If you are convicted of operating under the influence in Massachusetts or you admit to sufficient facts and receive a continuance without a finding (CWOF), you will be placed on probation. When you are on probation, you will be required to abide by certain terms and conditions. For example, you may be required to maintain employment, or, if you re unemployed, you may be required to actively look for employment, you may also be required to attend and complete an educational program such as the § 24D first offender alcohol program, the DUIL 14 day residential program in Tewksbury, or another alcohol treatment program. You may have to adhere to travel restrictions and meet periodically with a probation officer. In drunk driving cases, you will likely be required to refrain from drug or alcohol consumption. Other common OUI probation conditions include mandatory Alcoholics Anonymous attendance and/or individual alcohol counseling. Financial obligations include the payment of monthly probation fees. Drug testing as well as breathalzyer tests may be performed to insure compliance.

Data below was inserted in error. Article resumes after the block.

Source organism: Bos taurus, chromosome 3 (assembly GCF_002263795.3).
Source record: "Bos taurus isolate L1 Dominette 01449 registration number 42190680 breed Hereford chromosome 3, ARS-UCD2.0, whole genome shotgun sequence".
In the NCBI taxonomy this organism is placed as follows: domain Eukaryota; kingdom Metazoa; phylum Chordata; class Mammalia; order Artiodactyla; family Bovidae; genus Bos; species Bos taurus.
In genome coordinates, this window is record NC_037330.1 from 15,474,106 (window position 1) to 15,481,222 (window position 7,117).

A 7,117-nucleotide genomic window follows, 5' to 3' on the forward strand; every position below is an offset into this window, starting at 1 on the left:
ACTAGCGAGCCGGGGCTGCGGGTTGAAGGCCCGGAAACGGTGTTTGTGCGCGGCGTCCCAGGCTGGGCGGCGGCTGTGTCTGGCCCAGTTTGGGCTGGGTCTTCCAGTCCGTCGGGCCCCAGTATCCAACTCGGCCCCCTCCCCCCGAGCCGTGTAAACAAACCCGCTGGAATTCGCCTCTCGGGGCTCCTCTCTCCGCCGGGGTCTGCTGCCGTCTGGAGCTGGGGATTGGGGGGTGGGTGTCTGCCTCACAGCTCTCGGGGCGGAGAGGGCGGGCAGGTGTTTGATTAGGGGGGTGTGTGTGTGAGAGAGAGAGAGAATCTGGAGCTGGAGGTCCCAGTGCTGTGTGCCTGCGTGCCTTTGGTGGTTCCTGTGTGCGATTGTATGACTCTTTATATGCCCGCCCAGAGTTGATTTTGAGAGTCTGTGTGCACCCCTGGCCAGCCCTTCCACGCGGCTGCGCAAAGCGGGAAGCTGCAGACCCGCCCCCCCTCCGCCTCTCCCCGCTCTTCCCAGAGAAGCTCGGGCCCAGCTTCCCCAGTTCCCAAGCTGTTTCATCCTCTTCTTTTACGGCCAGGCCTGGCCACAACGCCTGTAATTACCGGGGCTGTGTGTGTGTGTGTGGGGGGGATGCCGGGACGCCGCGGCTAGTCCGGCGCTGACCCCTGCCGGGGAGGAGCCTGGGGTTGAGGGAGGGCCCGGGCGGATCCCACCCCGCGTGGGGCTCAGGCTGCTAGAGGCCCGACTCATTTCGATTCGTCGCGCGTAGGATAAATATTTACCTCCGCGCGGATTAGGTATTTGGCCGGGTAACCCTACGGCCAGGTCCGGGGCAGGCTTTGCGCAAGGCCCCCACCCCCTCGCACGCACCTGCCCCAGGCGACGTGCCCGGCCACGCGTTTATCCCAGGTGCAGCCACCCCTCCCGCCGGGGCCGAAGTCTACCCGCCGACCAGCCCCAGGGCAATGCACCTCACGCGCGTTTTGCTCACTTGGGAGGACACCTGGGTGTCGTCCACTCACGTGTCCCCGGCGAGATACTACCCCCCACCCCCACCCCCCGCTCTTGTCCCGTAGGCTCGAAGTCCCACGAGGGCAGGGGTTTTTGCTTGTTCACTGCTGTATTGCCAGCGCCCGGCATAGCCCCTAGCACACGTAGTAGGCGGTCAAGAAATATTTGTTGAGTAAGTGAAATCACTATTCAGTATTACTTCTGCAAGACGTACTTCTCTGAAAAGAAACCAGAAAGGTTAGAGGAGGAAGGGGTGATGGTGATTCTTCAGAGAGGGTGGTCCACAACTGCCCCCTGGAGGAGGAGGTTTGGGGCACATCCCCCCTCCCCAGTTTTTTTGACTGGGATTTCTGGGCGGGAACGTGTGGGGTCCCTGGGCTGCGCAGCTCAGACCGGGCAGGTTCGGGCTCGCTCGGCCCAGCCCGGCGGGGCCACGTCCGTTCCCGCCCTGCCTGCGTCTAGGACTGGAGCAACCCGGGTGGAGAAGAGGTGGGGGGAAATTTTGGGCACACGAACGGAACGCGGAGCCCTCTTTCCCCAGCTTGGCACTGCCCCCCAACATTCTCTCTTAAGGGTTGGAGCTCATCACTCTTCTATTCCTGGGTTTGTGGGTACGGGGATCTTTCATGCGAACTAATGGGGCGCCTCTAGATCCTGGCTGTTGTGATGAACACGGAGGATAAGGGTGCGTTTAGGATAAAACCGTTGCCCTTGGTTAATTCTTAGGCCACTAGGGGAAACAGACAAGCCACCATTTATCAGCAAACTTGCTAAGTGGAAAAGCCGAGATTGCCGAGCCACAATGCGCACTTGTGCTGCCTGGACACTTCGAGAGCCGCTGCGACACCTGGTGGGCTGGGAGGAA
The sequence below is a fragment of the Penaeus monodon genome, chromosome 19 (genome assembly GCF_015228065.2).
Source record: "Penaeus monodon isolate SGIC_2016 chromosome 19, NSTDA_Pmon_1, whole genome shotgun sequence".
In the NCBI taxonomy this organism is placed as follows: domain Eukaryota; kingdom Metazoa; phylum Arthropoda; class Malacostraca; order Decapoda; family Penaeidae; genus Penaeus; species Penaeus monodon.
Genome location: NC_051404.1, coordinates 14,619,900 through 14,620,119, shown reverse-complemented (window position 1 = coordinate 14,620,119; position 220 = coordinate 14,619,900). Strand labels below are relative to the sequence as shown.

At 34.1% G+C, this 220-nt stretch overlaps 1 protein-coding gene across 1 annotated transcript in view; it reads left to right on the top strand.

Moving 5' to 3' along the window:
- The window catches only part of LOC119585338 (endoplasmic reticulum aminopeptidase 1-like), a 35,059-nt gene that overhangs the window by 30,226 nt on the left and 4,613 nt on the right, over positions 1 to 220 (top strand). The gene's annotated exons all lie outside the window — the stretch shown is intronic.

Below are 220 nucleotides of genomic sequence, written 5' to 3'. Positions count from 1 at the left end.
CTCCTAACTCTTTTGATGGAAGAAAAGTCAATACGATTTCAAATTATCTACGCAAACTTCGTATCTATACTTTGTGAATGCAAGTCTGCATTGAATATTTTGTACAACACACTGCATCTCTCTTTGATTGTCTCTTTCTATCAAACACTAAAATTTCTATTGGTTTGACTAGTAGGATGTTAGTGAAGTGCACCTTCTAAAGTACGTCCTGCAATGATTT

For those seeking hardship licenses in Massachusetts, it is imperative to not violate the terms and conditions of probation. Both the Massachusetts RMV and the Board of Appeal of the Massachusetts Division of insurance look for letters from probation officers as part of hardship license hearings. These letters should state that the hardship license applicant has not had any probation violations and that he or she is in good standing with probation. Also, the Registry and Board of Appeal will review your probation record as part of an hardship license appeal and probation violations stick out like a sore thumb.
Having a probation violation on your record may disqualify you from being considered for a hardship license, especially if the probation violation is due to another alcohol related incident or being arrested for a new offense such as operating after suspension. Also, the Appeals Board and Registry take a negative view of any probation violations due to failure to complete a required alcohol program or court-ordered counseling. If you had a violation of probation on your record due to your most recent OUI, you should be ready to fully explain and address this at your hardship license hearing. A lawyer can help you with this.
The Registry’s Board of Appeal is hesitant to grant hardship licenses to those with probation violations because the Board members are concerned that if someone cannot follow their terms and conditions of probation, they may not be able to follow the rules associated with a hardship license and/ or they may be at risk of re-offending.